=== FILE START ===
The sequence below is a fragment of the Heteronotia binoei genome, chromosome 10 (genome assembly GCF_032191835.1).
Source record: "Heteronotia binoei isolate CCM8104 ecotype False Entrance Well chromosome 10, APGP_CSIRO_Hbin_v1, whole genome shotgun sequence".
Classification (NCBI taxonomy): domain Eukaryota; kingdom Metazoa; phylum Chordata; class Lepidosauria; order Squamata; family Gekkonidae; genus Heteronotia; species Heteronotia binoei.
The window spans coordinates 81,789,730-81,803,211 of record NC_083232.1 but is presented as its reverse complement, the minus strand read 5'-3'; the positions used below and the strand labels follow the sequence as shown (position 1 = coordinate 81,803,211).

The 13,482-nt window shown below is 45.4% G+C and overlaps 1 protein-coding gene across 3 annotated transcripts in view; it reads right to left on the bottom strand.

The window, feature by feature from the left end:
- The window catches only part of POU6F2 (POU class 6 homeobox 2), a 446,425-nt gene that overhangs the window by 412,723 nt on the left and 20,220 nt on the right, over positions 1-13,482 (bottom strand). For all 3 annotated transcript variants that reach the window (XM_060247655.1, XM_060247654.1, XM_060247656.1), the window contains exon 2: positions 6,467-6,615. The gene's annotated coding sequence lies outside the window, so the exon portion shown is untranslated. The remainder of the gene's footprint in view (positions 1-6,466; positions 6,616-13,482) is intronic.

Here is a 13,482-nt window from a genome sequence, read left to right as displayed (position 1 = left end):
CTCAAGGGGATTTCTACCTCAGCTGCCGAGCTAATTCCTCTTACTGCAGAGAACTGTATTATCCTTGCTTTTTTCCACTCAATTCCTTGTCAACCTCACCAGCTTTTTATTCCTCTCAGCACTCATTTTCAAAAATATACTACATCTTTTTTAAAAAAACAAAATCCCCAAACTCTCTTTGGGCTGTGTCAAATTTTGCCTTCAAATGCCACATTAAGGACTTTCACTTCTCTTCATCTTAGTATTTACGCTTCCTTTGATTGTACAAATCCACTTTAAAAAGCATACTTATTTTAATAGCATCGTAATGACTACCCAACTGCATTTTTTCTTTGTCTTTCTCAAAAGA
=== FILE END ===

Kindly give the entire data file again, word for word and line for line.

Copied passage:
The sequence below is a fragment of the Heteronotia binoei genome, chromosome 10 (genome assembly GCF_032191835.1).
Source record: "Heteronotia binoei isolate CCM8104 ecotype False Entrance Well chromosome 10, APGP_CSIRO_Hbin_v1, whole genome shotgun sequence".
Classification (NCBI taxonomy): domain Eukaryota; kingdom Metazoa; phylum Chordata; class Lepidosauria; order Squamata; family Gekkonidae; genus Heteronotia; species Heteronotia binoei.
The window spans coordinates 81,789,730-81,803,211 of record NC_083232.1 but is presented as its reverse complement, the minus strand read 5'-3'; the positions used below and the strand labels follow the sequence as shown (position 1 = coordinate 81,803,211).

The 13,482-nt window shown below is 45.4% G+C and overlaps 1 protein-coding gene across 3 annotated transcripts in view; it reads right to left on the bottom strand.

The window, feature by feature from the left end:
- The window catches only part of POU6F2 (POU class 6 homeobox 2), a 446,425-nt gene that overhangs the window by 412,723 nt on the left and 20,220 nt on the right, over positions 1-13,482 (bottom strand). For all 3 annotated transcript variants that reach the window (XM_060247655.1, XM_060247654.1, XM_060247656.1), the window contains exon 2: positions 6,467-6,615. The gene's annotated coding sequence lies outside the window, so the exon portion shown is untranslated. The remainder of the gene's footprint in view (positions 1-6,466; positions 6,616-13,482) is intronic.

Here is a 13,482-nt window from a genome sequence, read left to right as displayed (position 1 = left end):
CTCAAGGGGATTTCTACCTCAGCTGCCGAGCTAATTCCTCTTACTGCAGAGAACTGTATTATCCTTGCTTTTTTCCACTCAATTCCTTGTCAACCTCACCAGCTTTTTATTCCTCTCAGCACTCATTTTCAAAAATATACTACATCTTTTTTAAAAAAACAAAATCCCCAAACTCTCTTTGGGCTGTGTCAAATTTTGCCTTCAAATGCCACATTAAGGACTTTCACTTCTCTTCATCTTAGTATTTACGCTTCCTTTGATTGTACAAATCCACTTTAAAAAGCATACTTATTTTAATAGCATCGTAATGACTACCCAACTGCATTTTTTCTTTGTCTTTCTCAAAAGA